If you like the timeline view in MacJournal this is something that you can get on steroids by using the Beedocs Timeline 3D ($65) or Easy Timeline ($20) software that can also export your timeline as a pdf or video. Timelines are so popular that Facebook is on the bandwagon too but in my opinion that is only good for information that you want to make completely public.

    Although MacJournal is a highly functional specialized journaling tool with extra bells and whistles (especially in the just released [December 2011] version 6 for the Mac) you might want to use something simpler like Simplenote (see Simplenote Love) that can also keep your text notes in sync across all your devices wherever you are. Another alternative is Evernote (free for entry version) which also can be used multi-platform and allows for rich text and media formatting. Springpad (free) or a plethora of other online or device notebook apps are also a possibility which may be attractive if you like to classify your journaling into different notebook topics (though MacJournal can do this too).

    Another feature you might find attractive on your Mac or iPhone is social network communication with selected parts of your journal. MacJournal supports publishing journal entries to blogs but not social networks which you have to do manually either through export or cut and paste. It also doesn’t have a feature to import social network posts into your journal entries to organize your personal history. Day One has neither of these social network integration features.

    A beautifully designed iPhone app called Momento ($2.99) has quite extensive social media import capability. Its claim to fame is it can automatically import information from the following social networks:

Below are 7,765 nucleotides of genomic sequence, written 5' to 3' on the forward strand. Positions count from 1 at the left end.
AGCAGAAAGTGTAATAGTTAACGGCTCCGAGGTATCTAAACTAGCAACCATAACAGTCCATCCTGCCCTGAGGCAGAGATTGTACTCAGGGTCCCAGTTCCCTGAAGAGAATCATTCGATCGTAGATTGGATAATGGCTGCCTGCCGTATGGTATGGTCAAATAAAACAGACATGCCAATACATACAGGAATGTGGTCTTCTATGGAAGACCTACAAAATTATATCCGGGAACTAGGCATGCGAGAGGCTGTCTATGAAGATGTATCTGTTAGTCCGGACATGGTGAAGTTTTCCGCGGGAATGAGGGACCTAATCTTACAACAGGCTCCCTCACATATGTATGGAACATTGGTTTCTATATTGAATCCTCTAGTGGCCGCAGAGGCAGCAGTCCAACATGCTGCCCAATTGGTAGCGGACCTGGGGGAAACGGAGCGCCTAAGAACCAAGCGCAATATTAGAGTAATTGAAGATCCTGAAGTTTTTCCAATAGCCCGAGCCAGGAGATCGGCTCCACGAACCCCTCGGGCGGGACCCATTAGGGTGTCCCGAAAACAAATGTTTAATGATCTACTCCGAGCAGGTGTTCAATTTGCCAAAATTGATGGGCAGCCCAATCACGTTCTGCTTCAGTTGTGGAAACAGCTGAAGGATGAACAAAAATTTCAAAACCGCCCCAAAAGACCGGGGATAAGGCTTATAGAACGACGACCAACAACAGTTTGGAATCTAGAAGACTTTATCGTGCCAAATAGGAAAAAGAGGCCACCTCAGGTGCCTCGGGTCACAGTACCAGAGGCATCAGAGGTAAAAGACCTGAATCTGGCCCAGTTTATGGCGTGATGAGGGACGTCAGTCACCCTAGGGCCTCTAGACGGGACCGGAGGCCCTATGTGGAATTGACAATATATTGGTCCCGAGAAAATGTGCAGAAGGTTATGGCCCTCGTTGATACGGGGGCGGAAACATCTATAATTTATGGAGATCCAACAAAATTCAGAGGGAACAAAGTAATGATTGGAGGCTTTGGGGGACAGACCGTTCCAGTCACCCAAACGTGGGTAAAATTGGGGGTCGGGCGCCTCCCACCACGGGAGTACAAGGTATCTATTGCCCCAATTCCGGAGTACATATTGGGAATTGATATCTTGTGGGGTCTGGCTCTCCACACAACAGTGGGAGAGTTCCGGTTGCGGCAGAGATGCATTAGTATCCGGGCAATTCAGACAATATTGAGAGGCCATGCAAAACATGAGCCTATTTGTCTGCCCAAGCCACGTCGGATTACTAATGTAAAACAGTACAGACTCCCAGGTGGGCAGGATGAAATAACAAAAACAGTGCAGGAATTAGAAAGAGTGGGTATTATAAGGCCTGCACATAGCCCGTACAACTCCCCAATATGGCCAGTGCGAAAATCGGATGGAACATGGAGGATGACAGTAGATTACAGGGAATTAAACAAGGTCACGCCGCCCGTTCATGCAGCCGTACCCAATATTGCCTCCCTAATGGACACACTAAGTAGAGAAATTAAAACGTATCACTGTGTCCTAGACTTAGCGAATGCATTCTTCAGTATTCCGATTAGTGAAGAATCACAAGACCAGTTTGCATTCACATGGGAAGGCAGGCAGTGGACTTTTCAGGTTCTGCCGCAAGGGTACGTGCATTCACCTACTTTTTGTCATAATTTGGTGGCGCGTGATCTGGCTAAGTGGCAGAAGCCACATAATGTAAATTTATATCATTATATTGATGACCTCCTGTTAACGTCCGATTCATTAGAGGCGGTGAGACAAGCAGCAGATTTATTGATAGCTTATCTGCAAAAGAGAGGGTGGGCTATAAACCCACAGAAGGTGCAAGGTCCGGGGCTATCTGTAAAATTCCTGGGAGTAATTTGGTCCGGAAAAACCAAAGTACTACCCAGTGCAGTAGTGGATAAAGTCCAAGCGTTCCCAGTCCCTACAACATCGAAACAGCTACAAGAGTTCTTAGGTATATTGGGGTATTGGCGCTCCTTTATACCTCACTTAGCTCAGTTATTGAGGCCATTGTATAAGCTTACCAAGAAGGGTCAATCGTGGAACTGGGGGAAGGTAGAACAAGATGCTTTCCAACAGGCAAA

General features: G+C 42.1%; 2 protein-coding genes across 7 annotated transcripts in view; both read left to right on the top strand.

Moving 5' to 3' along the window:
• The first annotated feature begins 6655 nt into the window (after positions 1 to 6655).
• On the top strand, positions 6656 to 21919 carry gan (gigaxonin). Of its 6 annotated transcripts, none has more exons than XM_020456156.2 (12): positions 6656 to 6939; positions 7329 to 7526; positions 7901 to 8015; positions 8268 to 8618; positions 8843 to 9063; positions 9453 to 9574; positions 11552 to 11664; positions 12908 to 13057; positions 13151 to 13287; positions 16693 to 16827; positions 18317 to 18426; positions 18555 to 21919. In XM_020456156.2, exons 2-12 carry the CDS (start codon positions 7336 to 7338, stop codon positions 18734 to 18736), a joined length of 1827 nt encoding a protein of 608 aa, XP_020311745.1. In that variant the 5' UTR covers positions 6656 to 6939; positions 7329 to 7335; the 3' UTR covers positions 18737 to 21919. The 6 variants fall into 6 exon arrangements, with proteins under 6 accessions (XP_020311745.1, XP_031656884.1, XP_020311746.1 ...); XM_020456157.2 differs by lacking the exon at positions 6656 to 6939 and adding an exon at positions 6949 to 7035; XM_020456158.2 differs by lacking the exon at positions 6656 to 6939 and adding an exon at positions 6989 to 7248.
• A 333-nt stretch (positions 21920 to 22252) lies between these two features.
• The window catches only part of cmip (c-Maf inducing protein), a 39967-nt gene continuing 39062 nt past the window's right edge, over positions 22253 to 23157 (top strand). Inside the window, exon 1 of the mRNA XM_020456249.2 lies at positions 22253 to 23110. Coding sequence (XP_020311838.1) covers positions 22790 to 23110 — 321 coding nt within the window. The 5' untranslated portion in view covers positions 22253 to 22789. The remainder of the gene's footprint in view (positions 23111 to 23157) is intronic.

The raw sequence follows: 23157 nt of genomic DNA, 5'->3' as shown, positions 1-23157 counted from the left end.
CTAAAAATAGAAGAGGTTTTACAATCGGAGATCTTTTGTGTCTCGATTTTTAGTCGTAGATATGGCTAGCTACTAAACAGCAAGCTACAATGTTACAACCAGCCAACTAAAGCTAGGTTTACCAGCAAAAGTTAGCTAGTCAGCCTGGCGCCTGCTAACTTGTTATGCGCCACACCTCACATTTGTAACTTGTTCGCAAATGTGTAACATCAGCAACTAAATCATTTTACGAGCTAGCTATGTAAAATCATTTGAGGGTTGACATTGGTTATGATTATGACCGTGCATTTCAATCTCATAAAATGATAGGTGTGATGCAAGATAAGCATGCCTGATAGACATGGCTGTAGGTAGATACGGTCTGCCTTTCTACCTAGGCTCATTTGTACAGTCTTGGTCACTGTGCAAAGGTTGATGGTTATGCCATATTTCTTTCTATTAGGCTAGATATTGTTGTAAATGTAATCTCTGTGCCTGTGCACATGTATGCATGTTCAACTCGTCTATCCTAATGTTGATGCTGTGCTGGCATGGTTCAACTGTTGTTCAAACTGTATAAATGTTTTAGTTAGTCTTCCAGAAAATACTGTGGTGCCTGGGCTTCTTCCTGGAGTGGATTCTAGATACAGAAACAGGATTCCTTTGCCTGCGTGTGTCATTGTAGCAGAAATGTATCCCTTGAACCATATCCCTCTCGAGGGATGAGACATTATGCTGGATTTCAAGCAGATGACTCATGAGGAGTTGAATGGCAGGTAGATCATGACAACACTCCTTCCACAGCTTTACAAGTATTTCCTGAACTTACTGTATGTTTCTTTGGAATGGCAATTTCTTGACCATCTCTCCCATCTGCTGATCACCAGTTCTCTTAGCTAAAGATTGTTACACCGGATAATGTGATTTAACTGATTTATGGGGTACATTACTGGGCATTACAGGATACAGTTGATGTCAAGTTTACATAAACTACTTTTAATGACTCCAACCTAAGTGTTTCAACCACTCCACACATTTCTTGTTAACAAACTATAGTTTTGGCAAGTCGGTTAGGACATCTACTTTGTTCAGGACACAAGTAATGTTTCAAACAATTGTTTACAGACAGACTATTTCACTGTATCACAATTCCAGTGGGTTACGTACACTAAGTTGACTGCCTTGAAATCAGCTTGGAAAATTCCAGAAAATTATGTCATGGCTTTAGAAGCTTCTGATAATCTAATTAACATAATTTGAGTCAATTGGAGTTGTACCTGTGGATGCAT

• Twitter
    • Facebook
    • Flickr
    • Instagram
    • Last.fm
    • Foursquare
    • Gowalla
    • Digg
    • YourTube
    • Vimeo
    • RSS feed

    It seems a bit preposterous to be aggregating your videos for the long term on a mobile phone but this is the only journal that appears to include this feature right now. Unfortunately there isn’t a Mac counterpart to the program and the export capabilities are limited to emailing text information. It seems ill advised to aggregate much of your social network records in this app at the moment. You can backup the multimedia database via iTunes but it can only be restored to Momento. For now, Tweets seem the best match for including in Momento iPhone journal data. Perhaps in the future Momento will develop better export capabilities and partner with a Mac application.

    What might be a good candidate is a Mac application called Chronories ($14.99). Chronories puts an emphasis on automating the collection of data that could be added to journals. It can import from MacJournal and also automatically capture information from the following sources:

    • Computer activity
    • Favorite applications used
    • Weather information
    • Music played
    • News headlines
    • Screenshots, images and isight photos
    • Emails and chats
    • Visited web sites
    • iCal appointments

    Chronories

    Synium Chronories Journal

    Oh yeah, you can also type and format text into the journal and use other features like:

    • Menu bar service for entering moods or other quick information like screenshots
    • Analyze and visualize your data with charts and tag clouds

    Back in distant past there emerged a vision of not just journaling but capturing digital life data in total. It was done by a pioneer named Gordon Bell as part of Microsoft research in a MyLifeBits project. An audio recording of the MyLife Bits and Memex vision can be heard at ITConversations. We are gradually moving in the direction where more and more data is being collected. Hopefully there will be tools that will allow individuals to manage the increasing volumes of their own data. We are making progress but we are not there yet. In the mean time we can choose from the alternatives that exist today and with an eye to the future plan to evolve into the brave new world.

    The developers of MacJournal, Day One and particularly Momento and Chronories could potentially evolve products that through interoperable interfaces or even collaborative development rise out of the ooze of lowly text journaling into life information tools. Where there is Siri and isight can multimedia dictation be far behind?